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Why does numpy.array(a[0],b[0]) have this meaning?

P: n/a
Hello All,

Case 1
This generates an error, which makes sense because the argument should
be a list of numbers:
numpy.array(10,10)

Case 2
This does not generate an error and the result is an array with a
single element:
a = numpy.array([10])
b = numpy.array([10])
numpy.array(a[0],b[0])

The only different I see here between the numpy.array call in the
cases is that
a[0] is a numpy int32
10 is an int

Why would this minor difference in integer types cause a totally
different result for the two cases - or is something else causing the
difference in results?
-rick

P.S.
I am aware that numpy.array([10,10]) will work, but I'm trying to
understand what is going on syntactically/semantically in the two
cases above.
Nov 3 '08 #1
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2 Replies


P: n/a
On Sun, 02 Nov 2008 23:26:24 -0800, Rick Giuly wrote:
Case 1
This generates an error, which makes sense because the argument should
be a list of numbers:
numpy.array(10,10)

Case 2
This does not generate an error and the result is an array with a single
element:
a = numpy.array([10])
b = numpy.array([10])
numpy.array(a[0],b[0])

The only different I see here between the numpy.array call in the cases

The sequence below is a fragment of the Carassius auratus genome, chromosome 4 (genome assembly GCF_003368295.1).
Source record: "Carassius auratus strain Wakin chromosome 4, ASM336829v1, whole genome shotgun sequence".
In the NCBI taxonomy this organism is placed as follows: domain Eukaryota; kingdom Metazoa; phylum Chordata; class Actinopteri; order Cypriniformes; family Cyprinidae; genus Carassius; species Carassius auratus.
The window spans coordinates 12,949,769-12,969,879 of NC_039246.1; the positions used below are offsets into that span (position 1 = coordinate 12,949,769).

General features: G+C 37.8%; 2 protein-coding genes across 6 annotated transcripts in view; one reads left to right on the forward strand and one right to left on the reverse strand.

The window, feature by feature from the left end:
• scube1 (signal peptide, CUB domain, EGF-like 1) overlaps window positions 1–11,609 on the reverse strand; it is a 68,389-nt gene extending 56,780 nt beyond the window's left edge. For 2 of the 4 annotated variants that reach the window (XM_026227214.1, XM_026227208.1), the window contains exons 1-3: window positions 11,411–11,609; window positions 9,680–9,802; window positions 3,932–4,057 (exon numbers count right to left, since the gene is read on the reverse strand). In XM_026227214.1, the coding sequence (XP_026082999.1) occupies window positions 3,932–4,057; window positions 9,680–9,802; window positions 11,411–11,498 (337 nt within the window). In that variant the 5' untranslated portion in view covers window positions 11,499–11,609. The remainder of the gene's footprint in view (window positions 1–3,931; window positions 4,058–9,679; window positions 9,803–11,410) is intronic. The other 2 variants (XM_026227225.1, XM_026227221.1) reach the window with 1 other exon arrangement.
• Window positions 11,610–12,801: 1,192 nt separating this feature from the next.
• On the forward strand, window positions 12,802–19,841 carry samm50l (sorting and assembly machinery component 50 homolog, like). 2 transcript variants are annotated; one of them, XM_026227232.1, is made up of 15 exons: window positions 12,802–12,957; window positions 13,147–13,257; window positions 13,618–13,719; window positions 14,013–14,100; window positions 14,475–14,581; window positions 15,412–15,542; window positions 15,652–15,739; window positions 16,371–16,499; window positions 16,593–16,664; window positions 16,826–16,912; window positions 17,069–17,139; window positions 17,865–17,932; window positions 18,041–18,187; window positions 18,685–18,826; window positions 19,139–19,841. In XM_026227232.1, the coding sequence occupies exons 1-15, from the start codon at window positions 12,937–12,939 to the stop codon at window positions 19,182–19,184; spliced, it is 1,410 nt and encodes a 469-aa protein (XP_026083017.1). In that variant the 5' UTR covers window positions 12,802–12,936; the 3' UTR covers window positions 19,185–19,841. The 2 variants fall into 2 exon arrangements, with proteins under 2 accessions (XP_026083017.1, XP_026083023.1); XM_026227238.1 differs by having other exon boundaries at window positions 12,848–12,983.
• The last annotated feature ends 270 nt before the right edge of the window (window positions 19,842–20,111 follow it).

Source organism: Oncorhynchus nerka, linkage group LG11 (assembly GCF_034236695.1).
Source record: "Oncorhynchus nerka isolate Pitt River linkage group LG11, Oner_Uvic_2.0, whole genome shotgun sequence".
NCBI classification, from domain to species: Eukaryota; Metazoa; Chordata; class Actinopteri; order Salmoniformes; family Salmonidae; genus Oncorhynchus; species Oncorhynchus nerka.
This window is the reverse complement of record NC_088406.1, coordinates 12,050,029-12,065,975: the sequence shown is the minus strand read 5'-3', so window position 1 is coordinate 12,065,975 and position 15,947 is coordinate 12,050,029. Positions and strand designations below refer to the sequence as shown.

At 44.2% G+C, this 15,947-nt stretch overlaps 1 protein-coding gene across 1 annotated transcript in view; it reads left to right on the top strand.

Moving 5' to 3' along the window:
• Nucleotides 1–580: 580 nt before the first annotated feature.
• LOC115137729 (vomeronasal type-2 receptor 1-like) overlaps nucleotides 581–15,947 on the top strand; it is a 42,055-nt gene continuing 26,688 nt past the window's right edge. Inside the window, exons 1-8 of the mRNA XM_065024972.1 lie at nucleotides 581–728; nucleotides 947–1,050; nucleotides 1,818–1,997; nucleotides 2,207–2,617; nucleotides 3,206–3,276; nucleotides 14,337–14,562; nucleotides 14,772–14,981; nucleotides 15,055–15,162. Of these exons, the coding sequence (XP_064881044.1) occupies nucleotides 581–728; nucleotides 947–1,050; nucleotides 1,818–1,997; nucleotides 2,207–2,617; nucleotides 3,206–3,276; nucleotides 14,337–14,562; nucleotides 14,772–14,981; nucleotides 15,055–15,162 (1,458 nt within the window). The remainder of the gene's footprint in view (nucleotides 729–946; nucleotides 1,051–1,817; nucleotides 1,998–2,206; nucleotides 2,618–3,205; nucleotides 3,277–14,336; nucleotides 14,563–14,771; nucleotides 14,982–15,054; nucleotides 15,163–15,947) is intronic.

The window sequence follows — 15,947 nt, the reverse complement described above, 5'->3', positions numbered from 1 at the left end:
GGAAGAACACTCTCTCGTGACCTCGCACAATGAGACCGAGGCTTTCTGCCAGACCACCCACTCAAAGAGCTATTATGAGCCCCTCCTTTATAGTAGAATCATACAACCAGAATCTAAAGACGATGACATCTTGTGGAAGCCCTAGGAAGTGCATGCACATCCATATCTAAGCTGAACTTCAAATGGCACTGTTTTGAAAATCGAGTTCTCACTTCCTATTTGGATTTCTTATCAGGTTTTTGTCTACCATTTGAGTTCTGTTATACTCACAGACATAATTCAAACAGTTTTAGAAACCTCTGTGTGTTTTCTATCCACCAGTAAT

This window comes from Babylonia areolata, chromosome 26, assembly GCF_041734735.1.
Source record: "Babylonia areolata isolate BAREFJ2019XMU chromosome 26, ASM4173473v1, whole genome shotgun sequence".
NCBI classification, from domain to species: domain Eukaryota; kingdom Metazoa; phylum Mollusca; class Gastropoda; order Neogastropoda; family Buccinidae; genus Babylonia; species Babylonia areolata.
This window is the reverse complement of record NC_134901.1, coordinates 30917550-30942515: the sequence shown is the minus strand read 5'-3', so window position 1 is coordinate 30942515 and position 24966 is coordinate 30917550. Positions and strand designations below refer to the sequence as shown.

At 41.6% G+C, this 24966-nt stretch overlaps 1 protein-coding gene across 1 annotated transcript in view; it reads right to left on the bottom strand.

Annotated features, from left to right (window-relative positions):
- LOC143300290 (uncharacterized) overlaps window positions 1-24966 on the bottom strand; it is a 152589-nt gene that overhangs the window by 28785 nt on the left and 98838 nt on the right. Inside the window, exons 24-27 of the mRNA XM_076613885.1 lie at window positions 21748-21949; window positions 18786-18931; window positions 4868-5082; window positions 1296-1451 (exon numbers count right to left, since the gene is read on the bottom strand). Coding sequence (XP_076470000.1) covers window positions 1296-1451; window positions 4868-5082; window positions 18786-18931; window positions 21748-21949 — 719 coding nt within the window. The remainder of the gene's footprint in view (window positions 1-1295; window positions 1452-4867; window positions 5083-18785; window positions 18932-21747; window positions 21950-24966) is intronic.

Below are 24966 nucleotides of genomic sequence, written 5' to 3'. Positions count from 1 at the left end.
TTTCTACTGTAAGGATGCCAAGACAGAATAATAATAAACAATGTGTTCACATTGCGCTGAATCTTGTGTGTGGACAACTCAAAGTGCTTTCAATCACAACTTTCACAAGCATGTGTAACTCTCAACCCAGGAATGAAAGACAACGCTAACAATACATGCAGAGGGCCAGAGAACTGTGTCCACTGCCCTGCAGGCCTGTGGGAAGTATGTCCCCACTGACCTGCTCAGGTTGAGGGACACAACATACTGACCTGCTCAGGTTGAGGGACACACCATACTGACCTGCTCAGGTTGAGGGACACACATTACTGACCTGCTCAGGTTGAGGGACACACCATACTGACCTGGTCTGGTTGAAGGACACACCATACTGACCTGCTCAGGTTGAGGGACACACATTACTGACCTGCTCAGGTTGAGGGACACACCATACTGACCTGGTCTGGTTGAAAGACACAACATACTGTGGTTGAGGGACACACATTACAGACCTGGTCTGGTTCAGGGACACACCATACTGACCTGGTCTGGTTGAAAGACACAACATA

is that
a[0] is a numpy int32
10 is an int

Why would this minor difference in integer types cause a totally
different result for the two cases - or is something else causing the
difference in results?
From the `numpy.array` docstring:

Inputs:
object - an array, any object exposing the array interface, any
object whose __array__ method returns an array, or any
(nested) sequence.

And `numpy.int32` instances have an `__array__()` method:

In [225]: ten = numpy.int32(10)

In [226]: ten.__array__()
Out[226]: array(10)

Ciao,
Marc 'BlackJack' Rintsch
Nov 3 '08 #2

P: n/a
Rick Giuly wrote:
Hello All,

Case 1
This generates an error, which makes sense because the argument should
be a list of numbers:
numpy.array(10,10)

Case 2
This does not generate an error and the result is an array with a
single element:
a = numpy.array([10])
b = numpy.array([10])
numpy.array(a[0],b[0])

The only different I see here between the numpy.array call in the
cases is that
a[0] is a numpy int32
10 is an int

Why would this minor difference in integer types cause a totally
different result for the two cases - or is something else causing the
difference in results?
The second argument is for a dtype. Basically, we'll accept anything there that
can be coerced to a dtype using numpy.dtype(). For some reason, we have an
undocumented feature where dtype(some_array_or_numpy_scalar) will return the
dtype of that value. Plain Python ints and floats don't have a dtype attached to
them, so we raise an exception.

If you have more numpy questions, please join us on the numpy-discussion mailing
list.

http://www.scipy.org/Mailing_Lists

--
Robert Kern

"I have come to believe that the whole world is an enigma, a harmless enigma
that is made terrible by our own mad attempt to interpret it as though it had
an underlying truth."
-- Umberto Eco

Nov 3 '08 #3

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